Shavei Israel scholarship project: Vitaly Grigorenko to study environmental engineering in Jerusalem

Shavei Israel scholarship project: Vitaly Grigorenko to study environmental engineering in Jerusalem

Vitaly in his lab at Hadassah College in Jerusalem

Vitaly in his lab at Hadassah College in Jerusalem

Shavei Israel has given two young Subbotnik Jews in Israel generous scholarships to assist them with their education. As part of the grant, they will devote time to helping the Subbotnik Jeiwsh community, many of whom live in Beit Shemesh. In the next two issues of Shavei’s Roots newsletter, we will profile the recipients. First off: Vitaly Grigorenko, 27, who made aliyah from Voronezh in southern Russia in 2003. He lives in Beit Shemesh today.

What are you studying?

Currently I’m enrolled in the environmental engineering program at Hadassah College in Jerusalem. I have always been interested in science and nature, both of which are part of the degree. Environmental engineering is quite a promising field of study, and I hope to have the opportunity to contribute to the improvement of the ecological situation in Israel and all over the world.

Did you serve in the army?

Yes, I served in the IDF for three years (2007-2010). I have a rank of staff sergeant and I regularly do reserve duty in the “bailout battalion.” I like the army.

What was it like growing up Jewish in Russia?

When we lived in Russia, I attended only synagogue on special occasions. My family and I lived in Voronezh, and only had a chance to visit Vysoky [where most of the Subbotnik Jewish community in southern Russia is concentrated] once a year for summer holidays, and only in my childhood, so I didn’t have a chance to become an integral part of the community. Now, in Israel, of course, the situation is totally different.

I’ve identified myself as a Jew since I was a teenager. Before that, my father was a member of the Communist party, so we avoided any discussions concerning our Jewish roots and religion, even after the Soviet Union formally ceased to exist.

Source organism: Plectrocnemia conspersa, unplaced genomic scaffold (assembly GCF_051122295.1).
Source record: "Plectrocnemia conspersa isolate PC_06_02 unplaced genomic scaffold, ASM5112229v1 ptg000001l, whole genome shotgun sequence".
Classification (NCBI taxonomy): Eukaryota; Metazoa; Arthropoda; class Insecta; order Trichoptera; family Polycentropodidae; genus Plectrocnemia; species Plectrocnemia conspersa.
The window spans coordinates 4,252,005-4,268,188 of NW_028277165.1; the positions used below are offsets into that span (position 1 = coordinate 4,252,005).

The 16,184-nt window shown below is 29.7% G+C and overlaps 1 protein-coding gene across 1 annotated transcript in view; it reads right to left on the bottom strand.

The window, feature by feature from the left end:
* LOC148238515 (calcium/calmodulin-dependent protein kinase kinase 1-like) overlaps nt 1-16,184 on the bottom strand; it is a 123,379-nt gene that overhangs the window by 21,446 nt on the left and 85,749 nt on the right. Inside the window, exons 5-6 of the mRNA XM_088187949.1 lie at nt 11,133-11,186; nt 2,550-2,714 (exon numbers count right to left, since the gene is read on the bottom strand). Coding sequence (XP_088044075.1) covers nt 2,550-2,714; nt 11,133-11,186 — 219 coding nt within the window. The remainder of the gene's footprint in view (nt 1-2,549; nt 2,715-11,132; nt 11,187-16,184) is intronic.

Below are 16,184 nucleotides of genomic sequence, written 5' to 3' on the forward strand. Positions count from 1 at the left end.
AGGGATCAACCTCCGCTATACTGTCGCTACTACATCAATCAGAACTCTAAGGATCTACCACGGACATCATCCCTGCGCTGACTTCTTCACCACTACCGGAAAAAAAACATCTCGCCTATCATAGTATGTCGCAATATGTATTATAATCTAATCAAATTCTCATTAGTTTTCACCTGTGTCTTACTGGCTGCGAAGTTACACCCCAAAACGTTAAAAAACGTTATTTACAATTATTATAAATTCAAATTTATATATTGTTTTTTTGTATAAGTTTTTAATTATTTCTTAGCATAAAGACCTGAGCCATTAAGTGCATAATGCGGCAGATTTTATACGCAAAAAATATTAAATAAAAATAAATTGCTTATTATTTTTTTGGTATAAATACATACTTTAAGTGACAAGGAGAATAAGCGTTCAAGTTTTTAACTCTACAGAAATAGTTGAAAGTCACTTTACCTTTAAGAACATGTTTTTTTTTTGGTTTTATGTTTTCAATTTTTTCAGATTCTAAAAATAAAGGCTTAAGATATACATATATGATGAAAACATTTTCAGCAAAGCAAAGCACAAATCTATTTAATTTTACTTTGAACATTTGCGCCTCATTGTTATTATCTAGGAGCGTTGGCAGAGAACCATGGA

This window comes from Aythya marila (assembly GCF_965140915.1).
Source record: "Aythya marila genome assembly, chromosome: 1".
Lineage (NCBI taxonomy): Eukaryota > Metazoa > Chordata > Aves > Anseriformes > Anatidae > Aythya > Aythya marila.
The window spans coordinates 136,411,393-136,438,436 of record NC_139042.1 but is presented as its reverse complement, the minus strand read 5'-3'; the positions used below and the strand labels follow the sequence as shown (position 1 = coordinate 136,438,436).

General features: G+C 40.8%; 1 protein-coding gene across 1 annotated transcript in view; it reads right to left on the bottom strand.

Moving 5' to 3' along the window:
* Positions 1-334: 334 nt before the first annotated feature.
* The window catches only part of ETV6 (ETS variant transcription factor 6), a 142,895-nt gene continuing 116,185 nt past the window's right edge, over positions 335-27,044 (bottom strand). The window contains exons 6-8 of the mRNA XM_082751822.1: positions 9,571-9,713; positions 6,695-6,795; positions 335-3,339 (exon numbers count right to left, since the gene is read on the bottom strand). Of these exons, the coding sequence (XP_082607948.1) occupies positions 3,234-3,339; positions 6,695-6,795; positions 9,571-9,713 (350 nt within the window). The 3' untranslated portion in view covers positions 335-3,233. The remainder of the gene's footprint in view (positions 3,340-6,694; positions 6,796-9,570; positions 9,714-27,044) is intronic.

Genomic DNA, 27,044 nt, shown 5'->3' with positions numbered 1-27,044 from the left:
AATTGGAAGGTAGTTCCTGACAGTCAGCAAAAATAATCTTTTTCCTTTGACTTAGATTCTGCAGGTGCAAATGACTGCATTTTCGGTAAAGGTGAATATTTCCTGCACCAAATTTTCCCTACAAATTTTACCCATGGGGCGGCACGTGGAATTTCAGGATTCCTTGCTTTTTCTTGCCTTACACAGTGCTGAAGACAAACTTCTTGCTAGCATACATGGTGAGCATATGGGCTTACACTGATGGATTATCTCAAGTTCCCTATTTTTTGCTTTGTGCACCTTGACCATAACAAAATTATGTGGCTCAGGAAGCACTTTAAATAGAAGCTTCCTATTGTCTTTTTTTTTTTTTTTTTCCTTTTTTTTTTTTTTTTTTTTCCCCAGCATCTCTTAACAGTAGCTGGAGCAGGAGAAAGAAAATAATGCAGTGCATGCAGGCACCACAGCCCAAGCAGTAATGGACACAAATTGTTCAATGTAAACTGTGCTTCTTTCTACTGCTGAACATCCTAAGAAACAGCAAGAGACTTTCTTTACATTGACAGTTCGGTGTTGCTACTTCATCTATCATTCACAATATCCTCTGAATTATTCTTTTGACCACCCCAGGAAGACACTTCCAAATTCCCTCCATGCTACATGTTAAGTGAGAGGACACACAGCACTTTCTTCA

Did you experience anti-Semitism growing up?

Unfortunately, yes, especially in school, both from my fellow students and from some teachers as well. It definitely impacted my parent’s decision to immigrate to Israel, although less so for me, at least at first. My grandmother always talked to me about Israel and the Jewish religion, but I only found it important when I grew older.

How did you prepare for aliyah?

I did a lot of research before we came to Israel by turning to Jewish books and other sources of information. I felt well-prepared for the new style of life I found here. And I have always enjoyed living here. I love Israel and I feel very well integrated into Israeli society.

What are your favorite parts of the country?

Jerusalem – especially the city center and the Old City! I’m amazed by its rich and exciting history. I also like visiting Eilat and the Red Sea with its relaxing resort town atmosphere. There are many magnificent places in the Negev desert where at night you can see countless stars. The truth is, the list of my favorite places in Israel is even longer, and that in itself is very meaningful for me. Also, most of my friends are now Israeli.

What is your relationship to Russia now that you live in Israel?

I traveled to Russia once after we immigrated and, in general, the trip was positive. My brother and his family still live there. But Israel is the place my heart belongs to, and I have never thought of staying in Russia. Not only that, I must admit that my devotion to Jewish tradition is much stronger here in the Holy Land.

What plans do you have for the future?

It’s very simple: I want to live in a free, Jewish state with peace and prosperity prevailing. I want to get a good higher education, to travel as much as possible to understand the world better, and then to create a strong family and raise healthy children. And, through my degree in environmental engineering, I want to contribute to the improvement of this world.

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